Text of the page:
The Sheba guinea pig originated in Australia in 1969 as a result of crossing an Abyssinian with a Peruvian. This crossing was done by Mrs. Wynne Eecen who wrote a book in 1974 titled Pigs isn’t Pigs where she described the breed as follows: “Heavy, sturdy thick-set animal” with a head described as “squarish in aspect, with parakeet frontal and mutton-chop whiskers”. The fur is to be “medium texture, thick and luxuriant.” and the guinea pig to be shown “Rosetted, in a natural state, not to be highly groomed or to have hair parted in the middle”.
Unfortunately, this breed is not officially recognized yet by the American Cavy Breeders’ Association.
The Sheba guinea pig is the poster child for a bad hair day guinea pig. Their wild coat contains many rosettes which gives them that desired fresh-out-of-bed look that many guinea pig owners love so much.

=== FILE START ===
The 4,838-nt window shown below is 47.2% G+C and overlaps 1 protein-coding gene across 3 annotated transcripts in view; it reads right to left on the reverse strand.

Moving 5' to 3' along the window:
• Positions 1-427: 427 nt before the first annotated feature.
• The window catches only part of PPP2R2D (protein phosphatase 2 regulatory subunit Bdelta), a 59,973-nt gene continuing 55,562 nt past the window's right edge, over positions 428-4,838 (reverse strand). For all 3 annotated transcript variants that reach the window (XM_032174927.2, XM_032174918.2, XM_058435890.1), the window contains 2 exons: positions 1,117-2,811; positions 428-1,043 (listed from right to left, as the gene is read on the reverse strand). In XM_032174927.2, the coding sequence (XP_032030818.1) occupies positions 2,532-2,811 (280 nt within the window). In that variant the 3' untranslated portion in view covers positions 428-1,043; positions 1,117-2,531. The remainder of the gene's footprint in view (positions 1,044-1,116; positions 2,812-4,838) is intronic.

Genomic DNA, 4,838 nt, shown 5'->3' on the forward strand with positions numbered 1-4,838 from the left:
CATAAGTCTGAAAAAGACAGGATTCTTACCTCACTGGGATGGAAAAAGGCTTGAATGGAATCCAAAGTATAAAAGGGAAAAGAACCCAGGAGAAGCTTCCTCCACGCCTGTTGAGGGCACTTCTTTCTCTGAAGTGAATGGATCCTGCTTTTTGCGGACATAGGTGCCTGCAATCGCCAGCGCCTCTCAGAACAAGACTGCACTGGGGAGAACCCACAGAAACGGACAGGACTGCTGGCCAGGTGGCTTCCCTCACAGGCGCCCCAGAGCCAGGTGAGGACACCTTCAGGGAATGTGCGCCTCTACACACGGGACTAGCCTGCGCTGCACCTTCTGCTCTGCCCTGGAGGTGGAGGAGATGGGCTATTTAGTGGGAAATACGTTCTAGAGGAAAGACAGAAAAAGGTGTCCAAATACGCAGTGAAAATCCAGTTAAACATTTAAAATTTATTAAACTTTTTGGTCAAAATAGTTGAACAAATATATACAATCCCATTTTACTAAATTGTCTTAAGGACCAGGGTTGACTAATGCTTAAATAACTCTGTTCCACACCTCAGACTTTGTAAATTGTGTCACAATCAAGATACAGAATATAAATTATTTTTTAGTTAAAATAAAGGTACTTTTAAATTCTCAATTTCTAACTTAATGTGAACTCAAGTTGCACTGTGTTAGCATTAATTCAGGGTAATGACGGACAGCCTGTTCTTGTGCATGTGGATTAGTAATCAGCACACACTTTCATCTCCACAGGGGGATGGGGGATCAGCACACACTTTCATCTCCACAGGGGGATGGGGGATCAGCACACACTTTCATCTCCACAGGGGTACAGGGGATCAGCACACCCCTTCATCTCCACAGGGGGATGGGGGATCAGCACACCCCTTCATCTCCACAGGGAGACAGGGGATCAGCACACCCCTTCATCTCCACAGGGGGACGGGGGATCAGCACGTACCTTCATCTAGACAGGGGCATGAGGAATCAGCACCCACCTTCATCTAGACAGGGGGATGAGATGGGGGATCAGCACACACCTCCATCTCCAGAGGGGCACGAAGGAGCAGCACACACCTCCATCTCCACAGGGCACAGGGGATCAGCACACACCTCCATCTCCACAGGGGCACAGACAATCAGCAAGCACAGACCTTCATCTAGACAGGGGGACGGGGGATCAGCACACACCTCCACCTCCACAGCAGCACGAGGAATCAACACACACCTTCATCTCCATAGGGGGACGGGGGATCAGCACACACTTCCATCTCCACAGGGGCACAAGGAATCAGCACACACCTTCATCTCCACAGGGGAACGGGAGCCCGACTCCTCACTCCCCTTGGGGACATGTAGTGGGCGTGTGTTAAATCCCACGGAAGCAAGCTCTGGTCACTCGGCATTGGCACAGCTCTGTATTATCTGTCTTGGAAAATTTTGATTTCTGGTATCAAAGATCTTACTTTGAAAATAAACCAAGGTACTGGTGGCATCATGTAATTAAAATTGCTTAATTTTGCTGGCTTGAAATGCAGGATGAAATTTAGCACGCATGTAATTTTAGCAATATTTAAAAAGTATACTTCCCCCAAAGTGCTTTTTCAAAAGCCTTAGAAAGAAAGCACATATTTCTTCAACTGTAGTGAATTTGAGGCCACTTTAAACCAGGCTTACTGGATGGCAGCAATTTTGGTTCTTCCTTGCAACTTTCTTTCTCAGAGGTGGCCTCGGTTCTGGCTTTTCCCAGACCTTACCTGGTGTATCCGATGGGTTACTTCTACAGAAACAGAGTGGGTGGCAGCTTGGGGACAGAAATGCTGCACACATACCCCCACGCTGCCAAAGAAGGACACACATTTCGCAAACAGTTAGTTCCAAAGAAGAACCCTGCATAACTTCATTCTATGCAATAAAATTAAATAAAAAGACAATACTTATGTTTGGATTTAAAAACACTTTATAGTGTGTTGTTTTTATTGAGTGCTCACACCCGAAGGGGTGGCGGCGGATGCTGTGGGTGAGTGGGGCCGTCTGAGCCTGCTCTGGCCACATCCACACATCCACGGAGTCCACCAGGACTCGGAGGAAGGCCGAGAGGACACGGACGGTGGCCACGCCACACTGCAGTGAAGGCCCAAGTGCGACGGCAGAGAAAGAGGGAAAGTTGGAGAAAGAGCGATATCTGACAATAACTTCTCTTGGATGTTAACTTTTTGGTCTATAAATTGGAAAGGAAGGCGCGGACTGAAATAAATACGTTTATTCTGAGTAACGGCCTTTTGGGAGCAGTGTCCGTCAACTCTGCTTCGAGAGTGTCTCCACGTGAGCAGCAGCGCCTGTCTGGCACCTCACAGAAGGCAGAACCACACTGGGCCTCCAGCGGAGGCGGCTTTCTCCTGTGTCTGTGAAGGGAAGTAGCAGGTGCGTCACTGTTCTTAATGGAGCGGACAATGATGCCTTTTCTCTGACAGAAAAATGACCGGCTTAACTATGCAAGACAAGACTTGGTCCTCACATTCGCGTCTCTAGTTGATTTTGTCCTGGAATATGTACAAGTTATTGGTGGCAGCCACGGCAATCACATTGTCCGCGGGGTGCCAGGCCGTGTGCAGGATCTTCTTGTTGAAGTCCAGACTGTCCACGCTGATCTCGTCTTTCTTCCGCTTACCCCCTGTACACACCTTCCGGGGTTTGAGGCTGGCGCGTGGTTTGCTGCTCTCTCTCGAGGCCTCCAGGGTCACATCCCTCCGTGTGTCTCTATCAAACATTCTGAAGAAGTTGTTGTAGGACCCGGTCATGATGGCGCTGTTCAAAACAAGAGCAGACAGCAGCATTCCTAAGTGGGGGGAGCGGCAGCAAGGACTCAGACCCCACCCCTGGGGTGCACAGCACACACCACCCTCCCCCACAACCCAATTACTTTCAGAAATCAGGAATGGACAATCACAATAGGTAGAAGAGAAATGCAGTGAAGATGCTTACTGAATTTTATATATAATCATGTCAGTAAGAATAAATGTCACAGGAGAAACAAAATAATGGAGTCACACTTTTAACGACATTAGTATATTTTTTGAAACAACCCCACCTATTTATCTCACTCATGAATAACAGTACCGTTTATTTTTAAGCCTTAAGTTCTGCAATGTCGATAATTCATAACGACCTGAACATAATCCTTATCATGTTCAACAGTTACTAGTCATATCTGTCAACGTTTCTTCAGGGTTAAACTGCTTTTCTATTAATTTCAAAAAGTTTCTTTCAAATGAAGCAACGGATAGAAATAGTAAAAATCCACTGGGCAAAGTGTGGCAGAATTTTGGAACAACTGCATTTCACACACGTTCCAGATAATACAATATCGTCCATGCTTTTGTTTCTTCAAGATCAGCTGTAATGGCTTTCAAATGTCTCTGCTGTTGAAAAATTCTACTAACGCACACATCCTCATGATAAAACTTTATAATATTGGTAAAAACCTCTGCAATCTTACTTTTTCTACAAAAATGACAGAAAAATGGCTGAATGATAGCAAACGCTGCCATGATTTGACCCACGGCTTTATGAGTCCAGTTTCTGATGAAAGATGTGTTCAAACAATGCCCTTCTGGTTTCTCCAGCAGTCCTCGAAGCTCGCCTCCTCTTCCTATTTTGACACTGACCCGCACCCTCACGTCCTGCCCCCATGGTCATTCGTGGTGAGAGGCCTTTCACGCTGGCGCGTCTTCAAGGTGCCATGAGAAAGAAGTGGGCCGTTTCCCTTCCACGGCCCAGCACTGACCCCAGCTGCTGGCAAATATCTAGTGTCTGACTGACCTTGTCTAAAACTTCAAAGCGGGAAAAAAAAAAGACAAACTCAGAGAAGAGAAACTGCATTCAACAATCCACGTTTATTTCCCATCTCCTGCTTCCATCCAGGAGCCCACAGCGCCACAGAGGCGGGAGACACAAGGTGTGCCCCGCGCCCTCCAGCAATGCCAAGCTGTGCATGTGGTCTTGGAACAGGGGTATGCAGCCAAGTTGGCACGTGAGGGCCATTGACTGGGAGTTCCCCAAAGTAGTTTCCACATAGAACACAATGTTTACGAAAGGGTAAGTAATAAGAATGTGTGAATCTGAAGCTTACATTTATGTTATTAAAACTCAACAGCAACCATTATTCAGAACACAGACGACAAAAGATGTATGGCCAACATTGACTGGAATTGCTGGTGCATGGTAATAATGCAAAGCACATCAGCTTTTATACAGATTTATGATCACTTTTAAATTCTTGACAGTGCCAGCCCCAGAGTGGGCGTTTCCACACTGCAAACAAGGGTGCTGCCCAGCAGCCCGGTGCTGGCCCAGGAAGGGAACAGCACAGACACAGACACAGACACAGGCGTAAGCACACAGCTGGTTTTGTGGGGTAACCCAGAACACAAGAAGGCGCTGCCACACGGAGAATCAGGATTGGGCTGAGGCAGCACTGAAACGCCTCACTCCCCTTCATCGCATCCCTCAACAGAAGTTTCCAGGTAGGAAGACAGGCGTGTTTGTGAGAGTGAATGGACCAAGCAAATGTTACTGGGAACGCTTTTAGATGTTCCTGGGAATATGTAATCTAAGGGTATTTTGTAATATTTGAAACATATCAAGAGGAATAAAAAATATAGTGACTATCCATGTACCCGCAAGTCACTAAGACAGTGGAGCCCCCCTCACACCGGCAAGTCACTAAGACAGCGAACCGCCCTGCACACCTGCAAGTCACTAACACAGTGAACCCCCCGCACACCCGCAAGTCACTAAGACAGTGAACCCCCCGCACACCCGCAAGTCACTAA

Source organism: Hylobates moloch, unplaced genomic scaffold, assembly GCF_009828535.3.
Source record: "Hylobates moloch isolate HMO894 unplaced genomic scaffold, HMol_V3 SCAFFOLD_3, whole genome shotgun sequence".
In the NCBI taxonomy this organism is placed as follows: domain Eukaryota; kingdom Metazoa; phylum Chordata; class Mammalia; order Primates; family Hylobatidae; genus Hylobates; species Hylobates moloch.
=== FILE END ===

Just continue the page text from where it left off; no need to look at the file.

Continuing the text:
The Sheba is not officially classified as a long-haired breed, but their hair does keep growing forever. Most shorthairs have coats that do not continuously grow, while longhairs have coats that grow up to an inch a month. The Sheba falls somewhere in between – their coat does keep growing, but at a slower rate than that of longhaired guinea pigs.
Shebas have a heavy and thick body with squared heads. On average, they weigh anywhere from 800 to 1200 grams, with males typically being bigger than females. This breed can come in many different colors and their patterns are usually rosetted, tortoiseshell, tricolor, or solid.
Take a look at this video to get a better idea of what this beautiful breed looks like: